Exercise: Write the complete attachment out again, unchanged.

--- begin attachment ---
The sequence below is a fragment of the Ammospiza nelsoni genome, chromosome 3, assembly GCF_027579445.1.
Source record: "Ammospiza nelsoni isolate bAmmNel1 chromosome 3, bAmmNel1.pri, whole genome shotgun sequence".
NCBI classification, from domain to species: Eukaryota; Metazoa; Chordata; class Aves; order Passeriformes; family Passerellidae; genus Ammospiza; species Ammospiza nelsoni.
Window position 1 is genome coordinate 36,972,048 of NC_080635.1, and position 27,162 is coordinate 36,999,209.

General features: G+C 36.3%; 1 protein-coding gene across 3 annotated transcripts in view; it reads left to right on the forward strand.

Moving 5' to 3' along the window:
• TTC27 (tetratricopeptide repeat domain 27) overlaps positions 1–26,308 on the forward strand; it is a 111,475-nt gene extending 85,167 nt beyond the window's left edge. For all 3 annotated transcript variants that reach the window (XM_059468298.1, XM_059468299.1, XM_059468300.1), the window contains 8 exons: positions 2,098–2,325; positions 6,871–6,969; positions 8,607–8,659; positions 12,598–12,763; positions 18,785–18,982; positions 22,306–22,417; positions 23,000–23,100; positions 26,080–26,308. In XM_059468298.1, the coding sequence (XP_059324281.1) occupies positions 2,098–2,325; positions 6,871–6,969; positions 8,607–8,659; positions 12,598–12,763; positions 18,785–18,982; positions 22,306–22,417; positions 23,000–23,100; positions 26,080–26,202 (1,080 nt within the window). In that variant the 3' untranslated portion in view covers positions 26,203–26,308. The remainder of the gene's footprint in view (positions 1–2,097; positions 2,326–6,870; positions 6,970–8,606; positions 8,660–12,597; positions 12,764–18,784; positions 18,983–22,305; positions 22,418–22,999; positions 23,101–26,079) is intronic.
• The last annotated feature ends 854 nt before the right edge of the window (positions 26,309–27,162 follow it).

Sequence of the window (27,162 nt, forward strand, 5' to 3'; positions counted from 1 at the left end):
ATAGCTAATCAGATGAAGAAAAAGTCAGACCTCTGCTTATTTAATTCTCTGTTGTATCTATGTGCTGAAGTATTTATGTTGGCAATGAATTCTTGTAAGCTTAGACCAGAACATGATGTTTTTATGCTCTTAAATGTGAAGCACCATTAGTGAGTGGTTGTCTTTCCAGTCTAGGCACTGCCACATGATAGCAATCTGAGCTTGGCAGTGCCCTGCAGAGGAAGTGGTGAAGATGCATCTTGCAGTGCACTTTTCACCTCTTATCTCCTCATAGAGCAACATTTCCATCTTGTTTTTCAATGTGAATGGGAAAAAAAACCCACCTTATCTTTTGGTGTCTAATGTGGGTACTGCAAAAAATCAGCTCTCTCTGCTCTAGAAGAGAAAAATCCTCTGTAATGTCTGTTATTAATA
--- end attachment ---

The sequence below is a fragment of the Ammospiza nelsoni genome, chromosome 3, assembly GCF_027579445.1.
Source record: "Ammospiza nelsoni isolate bAmmNel1 chromosome 3, bAmmNel1.pri, whole genome shotgun sequence".
NCBI classification, from domain to species: Eukaryota; Metazoa; Chordata; class Aves; order Passeriformes; family Passerellidae; genus Ammospiza; species Ammospiza nelsoni.
Window position 1 is genome coordinate 36,972,048 of NC_080635.1, and position 27,162 is coordinate 36,999,209.

General features: G+C 36.3%; 1 protein-coding gene across 3 annotated transcripts in view; it reads left to right on the forward strand.

Moving 5' to 3' along the window:
• TTC27 (tetratricopeptide repeat domain 27) overlaps positions 1–26,308 on the forward strand; it is a 111,475-nt gene extending 85,167 nt beyond the window's left edge. For all 3 annotated transcript variants that reach the window (XM_059468298.1, XM_059468299.1, XM_059468300.1), the window contains 8 exons: positions 2,098–2,325; positions 6,871–6,969; positions 8,607–8,659; positions 12,598–12,763; positions 18,785–18,982; positions 22,306–22,417; positions 23,000–23,100; positions 26,080–26,308. In XM_059468298.1, the coding sequence (XP_059324281.1) occupies positions 2,098–2,325; positions 6,871–6,969; positions 8,607–8,659; positions 12,598–12,763; positions 18,785–18,982; positions 22,306–22,417; positions 23,000–23,100; positions 26,080–26,202 (1,080 nt within the window). In that variant the 3' untranslated portion in view covers positions 26,203–26,308. The remainder of the gene's footprint in view (positions 1–2,097; positions 2,326–6,870; positions 6,970–8,606; positions 8,660–12,597; positions 12,764–18,784; positions 18,983–22,305; positions 22,418–22,999; positions 23,101–26,079) is intronic.
• The last annotated feature ends 854 nt before the right edge of the window (positions 26,309–27,162 follow it).

Sequence of the window (27,162 nt, forward strand, 5' to 3'; positions counted from 1 at the left end):
ATAGCTAATCAGATGAAGAAAAAGTCAGACCTCTGCTTATTTAATTCTCTGTTGTATCTATGTGCTGAAGTATTTATGTTGGCAATGAATTCTTGTAAGCTTAGACCAGAACATGATGTTTTTATGCTCTTAAATGTGAAGCACCATTAGTGAGTGGTTGTCTTTCCAGTCTAGGCACTGCCACATGATAGCAATCTGAGCTTGGCAGTGCCCTGCAGAGGAAGTGGTGAAGATGCATCTTGCAGTGCACTTTTCACCTCTTATCTCCTCATAGAGCAACATTTCCATCTTGTTTTTCAATGTGAATGGGAAAAAAAACCCACCTTATCTTTTGGTGTCTAATGTGGGTACTGCAAAAAATCAGCTCTCTCTGCTCTAGAAGAGAAAAATCCTCTGTAATGTCTGTTATTAATA